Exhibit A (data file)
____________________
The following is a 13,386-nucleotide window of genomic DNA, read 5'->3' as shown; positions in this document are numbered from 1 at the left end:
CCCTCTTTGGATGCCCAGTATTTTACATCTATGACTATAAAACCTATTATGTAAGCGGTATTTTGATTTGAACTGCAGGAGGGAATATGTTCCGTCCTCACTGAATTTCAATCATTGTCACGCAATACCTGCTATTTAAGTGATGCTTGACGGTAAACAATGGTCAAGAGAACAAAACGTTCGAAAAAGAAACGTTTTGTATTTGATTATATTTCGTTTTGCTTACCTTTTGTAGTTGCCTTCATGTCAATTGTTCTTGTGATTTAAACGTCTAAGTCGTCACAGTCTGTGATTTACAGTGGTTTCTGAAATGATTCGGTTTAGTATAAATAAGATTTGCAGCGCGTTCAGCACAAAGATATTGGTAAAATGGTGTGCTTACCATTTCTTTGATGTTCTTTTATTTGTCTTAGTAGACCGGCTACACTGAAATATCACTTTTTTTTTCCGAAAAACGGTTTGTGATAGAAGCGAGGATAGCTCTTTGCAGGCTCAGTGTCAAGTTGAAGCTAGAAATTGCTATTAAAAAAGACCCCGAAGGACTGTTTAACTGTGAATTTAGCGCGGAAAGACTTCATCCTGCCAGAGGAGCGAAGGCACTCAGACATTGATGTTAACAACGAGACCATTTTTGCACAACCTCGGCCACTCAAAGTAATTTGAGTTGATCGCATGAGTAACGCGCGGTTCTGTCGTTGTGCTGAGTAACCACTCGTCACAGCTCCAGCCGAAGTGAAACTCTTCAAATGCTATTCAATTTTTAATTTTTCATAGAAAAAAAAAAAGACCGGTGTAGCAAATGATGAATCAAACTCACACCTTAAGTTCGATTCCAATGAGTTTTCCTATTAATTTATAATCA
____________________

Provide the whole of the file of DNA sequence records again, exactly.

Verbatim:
The following is a 13,386-nucleotide window of genomic DNA, read 5'->3' as shown; positions in this document are numbered from 1 at the left end:
CCCTCTTTGGATGCCCAGTATTTTACATCTATGACTATAAAACCTATTATGTAAGCGGTATTTTGATTTGAACTGCAGGAGGGAATATGTTCCGTCCTCACTGAATTTCAATCATTGTCACGCAATACCTGCTATTTAAGTGATGCTTGACGGTAAACAATGGTCAAGAGAACAAAACGTTCGAAAAAGAAACGTTTTGTATTTGATTATATTTCGTTTTGCTTACCTTTTGTAGTTGCCTTCATGTCAATTGTTCTTGTGATTTAAACGTCTAAGTCGTCACAGTCTGTGATTTACAGTGGTTTCTGAAATGATTCGGTTTAGTATAAATAAGATTTGCAGCGCGTTCAGCACAAAGATATTGGTAAAATGGTGTGCTTACCATTTCTTTGATGTTCTTTTATTTGTCTTAGTAGACCGGCTACACTGAAATATCACTTTTTTTTTCCGAAAAACGGTTTGTGATAGAAGCGAGGATAGCTCTTTGCAGGCTCAGTGTCAAGTTGAAGCTAGAAATTGCTATTAAAAAAGACCCCGAAGGACTGTTTAACTGTGAATTTAGCGCGGAAAGACTTCATCCTGCCAGAGGAGCGAAGGCACTCAGACATTGATGTTAACAACGAGACCATTTTTGCACAACCTCGGCCACTCAAAGTAATTTGAGTTGATCGCATGAGTAACGCGCGGTTCTGTCGTTGTGCTGAGTAACCACTCGTCACAGCTCCAGCCGAAGTGAAACTCTTCAAATGCTATTCAATTTTTAATTTTTCATAGAAAAAAAAAAAGACCGGTGTAGCAAATGATGAATCAAACTCACACCTTAAGTTCGATTCCAATGAGTTTTCCTATTAATTTATAATCA